It is always difficult to wrap up a story or poem nicely—for me, anyway. Sometimes I just keep droning on, and other times I just cannot get my brain to think of a way to tie that nice, pretty bow on a poem—so my notebook is filled with unfinished poems. Some pages are covered in one-off lines or ideas that I keep telling myself I will go back to someday, other pages are crossed out from frustration, and others—though rare these days—have completed poems that I am happy with leaving the way they are.
I am on day twenty-five of writing every day. Some days I forget to write so I make it up on the next day and write two poems instead of one. Some days I sit down after completing all my work and nothing wants to go on the page—that excuse of being uninspired seems very appealing on those days. But, I know I cannot tell myself that anymore. Even on the days where I just have to accept that what I wrote is not good enough (for me), they are still days I wrote something—anything—down, and it gets me one step closer to being proud of the writer I am becoming.
I imagine (and I hope it is true) that the authors I researched and put on the LibGuides felt this way too. I cannot imagine that Hemans wrote “Casabianca” in one sitting, or that Pound wrote his various Cantos once and was happy with them. It is an odd thing to have to tell myself that it is okay to draft poems and not complete them in one sitting. Part of the creative process is revision, and it took me until the last few years to realize that.
And working with LibGuides really helped me understand what revision meant. For me, it would have been impossible to sit down one afternoon and completely finish a guide in one go—but that was frustrating in the beginning. Yes, I wanted to learn, but I also do not like to leave projects unfinished. Exercising that control of, “I will come back to this,” is one of the most beneficial things I have learned from this internship. I can carry that idea for the rest of my life and apply it to most anything, and learning it now while I have that freedom to “come back” is invaluable.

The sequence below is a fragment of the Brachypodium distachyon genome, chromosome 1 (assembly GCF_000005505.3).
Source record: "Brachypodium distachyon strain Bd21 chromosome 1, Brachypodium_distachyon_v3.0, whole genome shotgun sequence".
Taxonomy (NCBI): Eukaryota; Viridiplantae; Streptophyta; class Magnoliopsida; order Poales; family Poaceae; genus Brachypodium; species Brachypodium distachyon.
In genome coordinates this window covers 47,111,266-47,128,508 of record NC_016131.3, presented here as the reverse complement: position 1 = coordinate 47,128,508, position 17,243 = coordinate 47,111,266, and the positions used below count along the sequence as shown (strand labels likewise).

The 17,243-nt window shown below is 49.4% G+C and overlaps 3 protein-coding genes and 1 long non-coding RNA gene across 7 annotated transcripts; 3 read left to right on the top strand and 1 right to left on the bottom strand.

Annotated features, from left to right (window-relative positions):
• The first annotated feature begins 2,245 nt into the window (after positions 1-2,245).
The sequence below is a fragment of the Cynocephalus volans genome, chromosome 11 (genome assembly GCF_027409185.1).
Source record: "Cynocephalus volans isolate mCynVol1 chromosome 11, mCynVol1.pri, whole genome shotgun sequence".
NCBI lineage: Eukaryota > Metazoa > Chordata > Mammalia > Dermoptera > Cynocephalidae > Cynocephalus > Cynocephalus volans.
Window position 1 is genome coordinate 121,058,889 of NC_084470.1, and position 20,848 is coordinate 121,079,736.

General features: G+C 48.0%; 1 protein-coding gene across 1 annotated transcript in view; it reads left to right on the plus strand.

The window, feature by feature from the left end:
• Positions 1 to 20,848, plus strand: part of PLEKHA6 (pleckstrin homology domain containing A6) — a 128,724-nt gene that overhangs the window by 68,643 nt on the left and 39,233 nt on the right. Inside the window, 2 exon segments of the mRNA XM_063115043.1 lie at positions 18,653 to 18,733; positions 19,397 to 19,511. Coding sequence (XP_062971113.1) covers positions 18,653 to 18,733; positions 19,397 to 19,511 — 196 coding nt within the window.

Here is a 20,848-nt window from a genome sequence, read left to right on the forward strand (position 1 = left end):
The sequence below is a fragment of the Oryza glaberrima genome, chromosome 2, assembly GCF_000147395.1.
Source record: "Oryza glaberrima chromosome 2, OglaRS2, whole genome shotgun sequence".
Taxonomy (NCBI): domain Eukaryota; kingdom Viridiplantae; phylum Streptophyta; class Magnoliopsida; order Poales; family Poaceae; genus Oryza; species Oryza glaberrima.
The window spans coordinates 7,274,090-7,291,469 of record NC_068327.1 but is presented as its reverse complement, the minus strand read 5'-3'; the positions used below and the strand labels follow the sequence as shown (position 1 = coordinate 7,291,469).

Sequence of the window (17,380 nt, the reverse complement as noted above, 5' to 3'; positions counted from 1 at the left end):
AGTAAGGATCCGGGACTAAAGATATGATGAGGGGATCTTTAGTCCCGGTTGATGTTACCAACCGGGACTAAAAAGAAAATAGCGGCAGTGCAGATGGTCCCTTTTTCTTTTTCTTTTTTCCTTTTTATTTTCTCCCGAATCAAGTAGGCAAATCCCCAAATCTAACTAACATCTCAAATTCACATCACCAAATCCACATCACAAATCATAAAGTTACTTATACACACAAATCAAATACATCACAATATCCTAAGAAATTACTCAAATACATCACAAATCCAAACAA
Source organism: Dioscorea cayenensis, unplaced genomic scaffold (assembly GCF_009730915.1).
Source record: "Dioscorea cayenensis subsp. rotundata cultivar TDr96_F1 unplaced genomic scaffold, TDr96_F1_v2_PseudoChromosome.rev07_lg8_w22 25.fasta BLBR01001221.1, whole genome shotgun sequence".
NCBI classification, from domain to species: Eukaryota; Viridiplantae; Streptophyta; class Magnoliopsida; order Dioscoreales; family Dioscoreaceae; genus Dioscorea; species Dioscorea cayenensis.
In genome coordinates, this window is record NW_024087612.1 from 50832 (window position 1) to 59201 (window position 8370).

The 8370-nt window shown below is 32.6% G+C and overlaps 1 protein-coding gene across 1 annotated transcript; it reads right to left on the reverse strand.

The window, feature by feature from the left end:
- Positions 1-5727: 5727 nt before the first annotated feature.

Today is the official end of my internship with Gumberg. In one of the most work-intensive semesters of my academic career, I found immense joy in working with Dr. Wright and Mr. Bergfelt for this internship. I cannot begin to thank them enough for their time and effort, of which they gave a great deal. The experience of being able to work behind the scenes in a library, with one of the more prominent tools used in Library Science (LibGuides), is an experience that I will never forget. Whenever it is that I apply to graduate school to become an academic librarian, I will be able to bring this internship with me and prove my dedication.
I titled this internship “Endings” because, well, my internship is ending. But, maybe it necessarily is not. No, I will not be going into the back office of Gumberg four days a week anymore, nor will I be working with LibGuides all that often, but I also will not forget the work I have done. And someday, when I am a librarian, preparing a presentation or creating a new LibGuide myself, I will think of how I spent hours searching for writers and videos about modernism and editing pictures so they face right. And I will smile.